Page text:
After the New York gubernatorial debate in 2010, it is no wonder that Andrew Cuomo thinks that debates can be a ‘disservice to democracy.’
Under fire from the state’s attorney general’s office, the governor might face a more raucous and hostile environment in 2014 than he did 4 years ago when seven candidates gave an entertaining 90 minutes of political theater that, ultimately, showed up their shortcomings more than Mr. Cuomo’s.
While not ruling out a face-to-face debate, Governor Cuomo stated that he doesn’t believe that not debating would be bad for the voters in this campaign.
“I've been in many debates that I think were a disservice to democracy, so anybody who says debates are always a service to democracy hasn't watched all the debates that I've been in," Cuomo said.
Although Governor Cuomo has a point, his opponents are already using the comments to score political points off of the governor and boost his gold ira investing.
"I think that statement (by Cuomo) makes a mockery of the democratic process and represents a kind of democracy I do not recognize," said Timothy Wu, a lieutenant governor candidate and Columbia Law School professor. Wu is running with Zephyr Teachout, one of Cuomo’s two Democratic opponents in the September primary election.
The third candidate is activist and comedian Randy Credico.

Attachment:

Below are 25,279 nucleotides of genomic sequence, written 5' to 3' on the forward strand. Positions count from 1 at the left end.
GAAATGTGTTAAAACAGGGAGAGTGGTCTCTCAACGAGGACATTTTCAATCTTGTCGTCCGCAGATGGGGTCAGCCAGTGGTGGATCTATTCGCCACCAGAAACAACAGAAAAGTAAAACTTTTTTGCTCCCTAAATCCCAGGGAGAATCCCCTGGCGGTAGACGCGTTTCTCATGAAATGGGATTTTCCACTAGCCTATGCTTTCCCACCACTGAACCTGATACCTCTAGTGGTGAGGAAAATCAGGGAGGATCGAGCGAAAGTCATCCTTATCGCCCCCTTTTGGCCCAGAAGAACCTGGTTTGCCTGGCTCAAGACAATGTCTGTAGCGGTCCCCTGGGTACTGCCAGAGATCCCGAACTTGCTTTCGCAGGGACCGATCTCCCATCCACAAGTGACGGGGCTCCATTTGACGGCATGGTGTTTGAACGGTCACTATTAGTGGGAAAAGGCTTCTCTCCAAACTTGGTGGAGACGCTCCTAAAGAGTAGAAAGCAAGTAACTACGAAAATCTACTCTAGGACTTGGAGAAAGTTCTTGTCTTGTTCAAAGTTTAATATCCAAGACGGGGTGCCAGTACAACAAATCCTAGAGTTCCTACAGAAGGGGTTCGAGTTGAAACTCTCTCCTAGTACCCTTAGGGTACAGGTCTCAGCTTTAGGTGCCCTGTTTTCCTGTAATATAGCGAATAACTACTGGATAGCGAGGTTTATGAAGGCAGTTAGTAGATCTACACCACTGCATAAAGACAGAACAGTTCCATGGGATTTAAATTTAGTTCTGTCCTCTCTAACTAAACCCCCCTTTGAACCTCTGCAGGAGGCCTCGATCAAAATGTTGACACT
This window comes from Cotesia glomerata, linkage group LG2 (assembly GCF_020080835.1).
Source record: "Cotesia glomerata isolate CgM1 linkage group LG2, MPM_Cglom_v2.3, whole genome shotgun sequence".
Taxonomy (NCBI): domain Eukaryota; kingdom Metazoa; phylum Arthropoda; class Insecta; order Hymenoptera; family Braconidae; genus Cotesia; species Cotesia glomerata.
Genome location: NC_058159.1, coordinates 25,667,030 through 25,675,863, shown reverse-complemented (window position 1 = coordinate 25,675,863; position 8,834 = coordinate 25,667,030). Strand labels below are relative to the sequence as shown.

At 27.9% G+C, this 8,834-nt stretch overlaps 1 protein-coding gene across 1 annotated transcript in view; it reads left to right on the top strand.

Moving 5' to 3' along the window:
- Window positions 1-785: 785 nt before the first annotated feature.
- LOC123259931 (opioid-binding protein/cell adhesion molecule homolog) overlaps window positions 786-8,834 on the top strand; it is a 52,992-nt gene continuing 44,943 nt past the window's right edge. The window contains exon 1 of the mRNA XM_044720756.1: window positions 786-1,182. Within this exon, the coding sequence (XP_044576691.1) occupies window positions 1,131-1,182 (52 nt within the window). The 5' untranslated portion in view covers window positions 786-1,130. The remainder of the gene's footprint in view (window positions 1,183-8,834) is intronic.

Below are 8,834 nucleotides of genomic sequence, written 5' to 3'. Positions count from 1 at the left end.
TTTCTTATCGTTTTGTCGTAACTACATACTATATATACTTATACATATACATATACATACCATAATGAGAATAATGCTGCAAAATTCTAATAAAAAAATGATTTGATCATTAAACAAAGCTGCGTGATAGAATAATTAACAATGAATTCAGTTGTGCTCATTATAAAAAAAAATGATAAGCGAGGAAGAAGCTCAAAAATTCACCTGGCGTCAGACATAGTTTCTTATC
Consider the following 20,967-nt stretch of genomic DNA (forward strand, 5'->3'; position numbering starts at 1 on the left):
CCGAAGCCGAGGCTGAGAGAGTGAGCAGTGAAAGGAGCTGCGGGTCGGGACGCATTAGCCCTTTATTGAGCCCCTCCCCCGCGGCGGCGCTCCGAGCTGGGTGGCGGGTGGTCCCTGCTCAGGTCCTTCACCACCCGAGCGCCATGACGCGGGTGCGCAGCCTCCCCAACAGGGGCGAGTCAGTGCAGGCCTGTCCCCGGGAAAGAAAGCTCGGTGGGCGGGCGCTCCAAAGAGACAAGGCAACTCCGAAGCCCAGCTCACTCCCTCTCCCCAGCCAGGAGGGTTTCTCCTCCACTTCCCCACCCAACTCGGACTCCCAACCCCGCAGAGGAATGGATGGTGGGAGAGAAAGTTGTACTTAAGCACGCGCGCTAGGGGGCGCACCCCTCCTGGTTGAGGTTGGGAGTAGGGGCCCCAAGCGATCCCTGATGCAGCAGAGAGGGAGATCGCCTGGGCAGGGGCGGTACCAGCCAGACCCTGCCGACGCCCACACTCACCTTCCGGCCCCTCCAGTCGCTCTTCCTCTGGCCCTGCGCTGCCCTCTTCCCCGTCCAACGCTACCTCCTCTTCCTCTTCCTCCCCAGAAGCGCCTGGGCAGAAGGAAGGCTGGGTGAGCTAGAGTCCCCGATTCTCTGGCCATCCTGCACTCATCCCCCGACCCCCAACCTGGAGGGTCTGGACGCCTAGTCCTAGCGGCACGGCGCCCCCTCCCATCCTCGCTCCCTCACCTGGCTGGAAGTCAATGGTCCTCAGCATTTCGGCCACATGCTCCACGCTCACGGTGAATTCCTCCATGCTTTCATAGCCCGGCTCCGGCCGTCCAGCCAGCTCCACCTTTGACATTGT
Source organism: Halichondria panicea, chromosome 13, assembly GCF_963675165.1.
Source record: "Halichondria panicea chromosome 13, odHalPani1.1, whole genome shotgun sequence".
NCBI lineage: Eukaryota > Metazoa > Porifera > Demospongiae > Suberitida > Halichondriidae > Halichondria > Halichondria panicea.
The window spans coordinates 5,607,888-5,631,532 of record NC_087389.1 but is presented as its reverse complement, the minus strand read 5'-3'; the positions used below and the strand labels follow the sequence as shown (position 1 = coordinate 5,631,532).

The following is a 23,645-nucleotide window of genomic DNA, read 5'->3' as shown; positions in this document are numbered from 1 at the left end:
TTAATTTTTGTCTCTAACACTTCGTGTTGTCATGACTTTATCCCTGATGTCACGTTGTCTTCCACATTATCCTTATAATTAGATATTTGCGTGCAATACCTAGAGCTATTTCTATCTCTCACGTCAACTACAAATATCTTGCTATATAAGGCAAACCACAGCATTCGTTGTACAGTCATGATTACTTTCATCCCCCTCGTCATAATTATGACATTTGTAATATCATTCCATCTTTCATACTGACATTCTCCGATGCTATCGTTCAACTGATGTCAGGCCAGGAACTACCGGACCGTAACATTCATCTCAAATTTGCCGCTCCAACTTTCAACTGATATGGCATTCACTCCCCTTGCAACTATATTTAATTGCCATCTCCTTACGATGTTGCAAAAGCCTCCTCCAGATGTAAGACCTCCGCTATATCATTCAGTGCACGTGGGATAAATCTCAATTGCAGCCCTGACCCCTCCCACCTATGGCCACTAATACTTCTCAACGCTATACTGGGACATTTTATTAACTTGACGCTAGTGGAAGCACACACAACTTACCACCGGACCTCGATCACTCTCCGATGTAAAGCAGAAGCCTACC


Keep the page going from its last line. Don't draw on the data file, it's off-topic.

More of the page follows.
In New York primary elections, the governor and lieutenant governor candidates run separately. The winning candidates are joined together for the general election in November.
"I don't think it has anything to do with democracy," Cuomo said. "I think it has to do with individual campaigns. Sometimes you have debates, sometimes you don't have debates. It depends on the campaign. It depends on the issues, the level of issues."
Whether Governor Cuomo will debate his opponent in the general election, if he wins the primary, remains to be seen. The ‘disservice to democracy’ line might cause more of a backlash against a Republican opponent than it has in the primary.
The winner of the primary will face Republican challenger Rob Astorino in November’s general election. Astorino is the Westchester County executive and is running with Chemung County sheriff Christopher Moss as lieutenant governor.